Miami Marlins

Selling the Marlins would net Jeffrey Loria a pretty penny

Marlins closer A.J. Ramos takes questions from a large media gathering during the team’s media luncheon on Friday.
Marlins closer A.J. Ramos takes questions from a large media gathering during the team’s media luncheon on Friday.

Jeffrey Loria stands to turn a tidy profit if and when he sells the Marlins.

Loria, who bought the Marlins for $158 million in 2002, reportedly has a preliminary agreement in place to sell the team for $1.6 billion — a 1,000-percent return on his investment.

“It’s hard to wrap your head around,” said Paul Anderson, director of the Sports Law Institute at Marquette University School of Law.

But the mind-boggling numbers are real, Anderson said.

“In all honesty, it’s market forces,” Anderson continued.

“It’s what people will pay for these things. There are 30 of these [Major League Baseball franchises]. So it’s an incredibly limited supply with an incredibly high demand.”

Reports continued to reveal new details about a potential sale that Forbes first described as a “handshake agreement,” one that sources told the Herald are preliminary at best.

The New York Times revealed the potential buyer to be Joshua Kushner, a New York City venture capitalist whose older brother Jared is married to Ivanka Trump.

Jared Kusher is senior advisor to President Donald Trump.

But the Times reported that neither Jared Kushner nor his father, Charles Kushner, are involved in ongoing talks to buy the team.

Instead, Joshua Kushner and Joseph Meyer, his brother-in-law, have been engaged in talks with the Marlins for months about buying the team.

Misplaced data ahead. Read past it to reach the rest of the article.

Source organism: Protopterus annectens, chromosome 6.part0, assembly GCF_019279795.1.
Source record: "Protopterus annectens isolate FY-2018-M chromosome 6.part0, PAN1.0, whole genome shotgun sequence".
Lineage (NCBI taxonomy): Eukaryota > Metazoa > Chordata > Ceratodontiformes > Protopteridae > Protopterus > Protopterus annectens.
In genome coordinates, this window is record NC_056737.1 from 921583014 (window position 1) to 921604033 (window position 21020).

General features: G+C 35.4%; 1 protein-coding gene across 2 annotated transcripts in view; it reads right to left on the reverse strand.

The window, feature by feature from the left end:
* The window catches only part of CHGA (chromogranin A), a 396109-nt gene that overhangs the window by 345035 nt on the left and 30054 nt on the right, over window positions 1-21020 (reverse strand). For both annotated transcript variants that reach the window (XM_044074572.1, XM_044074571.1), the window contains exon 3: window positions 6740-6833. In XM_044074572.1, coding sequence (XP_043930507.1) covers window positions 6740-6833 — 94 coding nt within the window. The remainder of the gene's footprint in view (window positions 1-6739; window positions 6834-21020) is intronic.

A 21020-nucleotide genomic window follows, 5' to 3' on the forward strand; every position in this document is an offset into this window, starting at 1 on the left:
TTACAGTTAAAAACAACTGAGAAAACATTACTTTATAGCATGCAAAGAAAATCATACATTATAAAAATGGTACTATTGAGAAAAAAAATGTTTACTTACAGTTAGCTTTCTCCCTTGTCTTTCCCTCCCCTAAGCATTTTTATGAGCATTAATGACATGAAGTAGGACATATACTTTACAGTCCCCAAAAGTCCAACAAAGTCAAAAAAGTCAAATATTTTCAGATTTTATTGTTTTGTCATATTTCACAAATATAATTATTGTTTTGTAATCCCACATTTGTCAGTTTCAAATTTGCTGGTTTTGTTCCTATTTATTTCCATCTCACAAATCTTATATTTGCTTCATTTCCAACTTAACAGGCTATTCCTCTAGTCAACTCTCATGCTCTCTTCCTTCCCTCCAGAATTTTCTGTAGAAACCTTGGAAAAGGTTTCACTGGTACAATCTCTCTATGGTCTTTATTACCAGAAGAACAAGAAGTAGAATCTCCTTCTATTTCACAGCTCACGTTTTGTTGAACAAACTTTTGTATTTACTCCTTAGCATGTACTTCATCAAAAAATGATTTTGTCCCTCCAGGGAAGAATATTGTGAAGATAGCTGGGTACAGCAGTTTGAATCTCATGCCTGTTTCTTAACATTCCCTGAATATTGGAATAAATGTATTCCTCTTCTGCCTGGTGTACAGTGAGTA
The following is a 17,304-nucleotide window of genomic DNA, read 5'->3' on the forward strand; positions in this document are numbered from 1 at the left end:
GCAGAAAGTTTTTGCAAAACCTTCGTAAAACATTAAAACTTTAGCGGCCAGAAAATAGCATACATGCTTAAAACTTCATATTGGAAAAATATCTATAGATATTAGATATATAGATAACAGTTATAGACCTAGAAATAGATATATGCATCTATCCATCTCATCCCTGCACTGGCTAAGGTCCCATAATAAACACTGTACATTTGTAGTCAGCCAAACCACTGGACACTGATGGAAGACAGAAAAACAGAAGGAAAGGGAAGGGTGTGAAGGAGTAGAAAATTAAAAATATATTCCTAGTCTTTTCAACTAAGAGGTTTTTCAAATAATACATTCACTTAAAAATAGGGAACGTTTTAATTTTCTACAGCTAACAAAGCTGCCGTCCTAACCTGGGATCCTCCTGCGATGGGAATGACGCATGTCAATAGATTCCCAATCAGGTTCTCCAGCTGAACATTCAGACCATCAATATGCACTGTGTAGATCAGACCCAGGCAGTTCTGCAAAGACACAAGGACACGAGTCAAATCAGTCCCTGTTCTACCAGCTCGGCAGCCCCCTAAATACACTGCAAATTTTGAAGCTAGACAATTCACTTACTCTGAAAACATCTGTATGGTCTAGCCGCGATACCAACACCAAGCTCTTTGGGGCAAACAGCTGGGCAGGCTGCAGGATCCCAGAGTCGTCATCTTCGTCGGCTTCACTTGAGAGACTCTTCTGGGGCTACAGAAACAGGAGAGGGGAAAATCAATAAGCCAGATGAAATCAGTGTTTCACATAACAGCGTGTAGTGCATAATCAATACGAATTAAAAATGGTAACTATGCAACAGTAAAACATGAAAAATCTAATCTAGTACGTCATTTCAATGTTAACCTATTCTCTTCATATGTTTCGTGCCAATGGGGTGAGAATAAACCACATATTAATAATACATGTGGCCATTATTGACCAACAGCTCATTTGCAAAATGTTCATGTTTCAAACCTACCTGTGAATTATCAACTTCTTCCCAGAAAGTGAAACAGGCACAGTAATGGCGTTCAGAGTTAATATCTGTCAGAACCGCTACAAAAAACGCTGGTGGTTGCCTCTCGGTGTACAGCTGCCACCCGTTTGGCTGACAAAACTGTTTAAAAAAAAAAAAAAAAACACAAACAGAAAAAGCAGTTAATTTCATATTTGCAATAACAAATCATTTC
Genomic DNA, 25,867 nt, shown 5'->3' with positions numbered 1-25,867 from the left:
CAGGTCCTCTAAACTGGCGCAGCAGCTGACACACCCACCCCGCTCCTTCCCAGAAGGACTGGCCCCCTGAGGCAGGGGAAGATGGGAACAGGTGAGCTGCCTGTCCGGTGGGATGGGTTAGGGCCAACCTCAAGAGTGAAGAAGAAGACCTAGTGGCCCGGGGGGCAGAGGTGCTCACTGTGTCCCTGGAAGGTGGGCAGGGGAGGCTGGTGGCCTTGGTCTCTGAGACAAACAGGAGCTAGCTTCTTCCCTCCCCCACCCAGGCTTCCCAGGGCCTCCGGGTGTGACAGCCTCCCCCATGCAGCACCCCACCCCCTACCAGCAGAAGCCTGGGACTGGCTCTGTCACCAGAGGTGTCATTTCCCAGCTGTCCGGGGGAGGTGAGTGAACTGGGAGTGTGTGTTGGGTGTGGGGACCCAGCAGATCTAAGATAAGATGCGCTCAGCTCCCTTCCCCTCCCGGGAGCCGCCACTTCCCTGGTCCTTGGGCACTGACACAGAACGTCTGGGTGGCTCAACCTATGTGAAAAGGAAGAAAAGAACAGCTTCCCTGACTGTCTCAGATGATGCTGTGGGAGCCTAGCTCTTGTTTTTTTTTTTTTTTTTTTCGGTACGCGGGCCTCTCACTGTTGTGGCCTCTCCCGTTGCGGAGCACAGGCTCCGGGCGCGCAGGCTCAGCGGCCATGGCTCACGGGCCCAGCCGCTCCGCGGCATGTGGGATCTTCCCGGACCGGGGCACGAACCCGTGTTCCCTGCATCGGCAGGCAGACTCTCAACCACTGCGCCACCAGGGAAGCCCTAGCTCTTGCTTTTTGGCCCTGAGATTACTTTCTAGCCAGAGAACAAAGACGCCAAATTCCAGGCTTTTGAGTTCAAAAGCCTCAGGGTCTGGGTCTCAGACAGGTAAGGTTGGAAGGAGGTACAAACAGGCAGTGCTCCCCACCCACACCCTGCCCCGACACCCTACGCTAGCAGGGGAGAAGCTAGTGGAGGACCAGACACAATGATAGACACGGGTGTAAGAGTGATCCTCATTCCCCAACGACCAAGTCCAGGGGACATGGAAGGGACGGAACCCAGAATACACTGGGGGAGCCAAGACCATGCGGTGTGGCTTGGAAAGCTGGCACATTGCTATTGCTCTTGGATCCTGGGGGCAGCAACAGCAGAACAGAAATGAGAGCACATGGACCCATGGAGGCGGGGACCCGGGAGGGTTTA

Kushner and Meyer have “devised a complicated arrangement that would include bringing in partners later” in order to buy the franchise, according to the Times.


Sources told the Herald that Loria fully intends to sell the team at some point, but that there’s no timetable on when that might occur.

And other potential bidders have approached Loria about buying the team as well.

For the 76-year-old Loria, a New York City art dealer and overly passionate baseball fan, the financial windfall would be significant.

He bought the Marlins in 2002 for $158 million, using the income he received from his sale of the Montreal Expos for $120 million and an interest-free loan of $38 million to complete the purchase.

While the Marlins have struggled on and off the field, with low attendance and losing seasons in all but five of his 15 seasons as the team’s owner, Loria has ridden the wave of escalating franchise values in professional sports.

Stephen Ross bought the Dolphins for $1.1 billion in 2008. Forbes now estimates the worth of Miami’s NFL franchise at $2.9 billion.

Jerry Jones bought the Dallas Cowboys in 1989 for $140 million. The team is now valued at $4.2 billion.

Franchise values have increased in baseball, too.

In 1973, George Steinbrenner bought the New York Yankees for $10 million. Forty-four years later, the Yankees are valued at $3.4 billion by Forbes.


TV rights deals, new stadiums, revenue sharing and inflation have driven up franchise values.

The Marlins didn’t have their own stadium when Loria bought the team.

They leased the Dolphins’ stadium until 2012, when they moved into Marlins Park, a $634 million project that was built largely with public funding.

“Can you make any sense of it? I can’t,” Anderson said.

“But it’s typical that they go up very quickly.”

The Marlins receive $20 million annually in local TV money through their agreement with Fox Sports.

The deal, which runs through 2020, provides the Marlins with the lowest local TV revenue stream of any team in the majors.

They have also failed to secure corporate naming rights to Marlins Park, which could bring in an additional $5 million per year if the team was to work out a deal.

In 2015, CBS estimated that the Marlins received $50 million annually through MLB revenue sharing.

Anderson said there are obvious incentives for someone to buy the Marlins.

“The increased potential revenue streams, that’s there, too,” Anderson said.

“It doesn’t have much to do with the success of the team. It’s a bizarre economic system that something would be valued as it is.”

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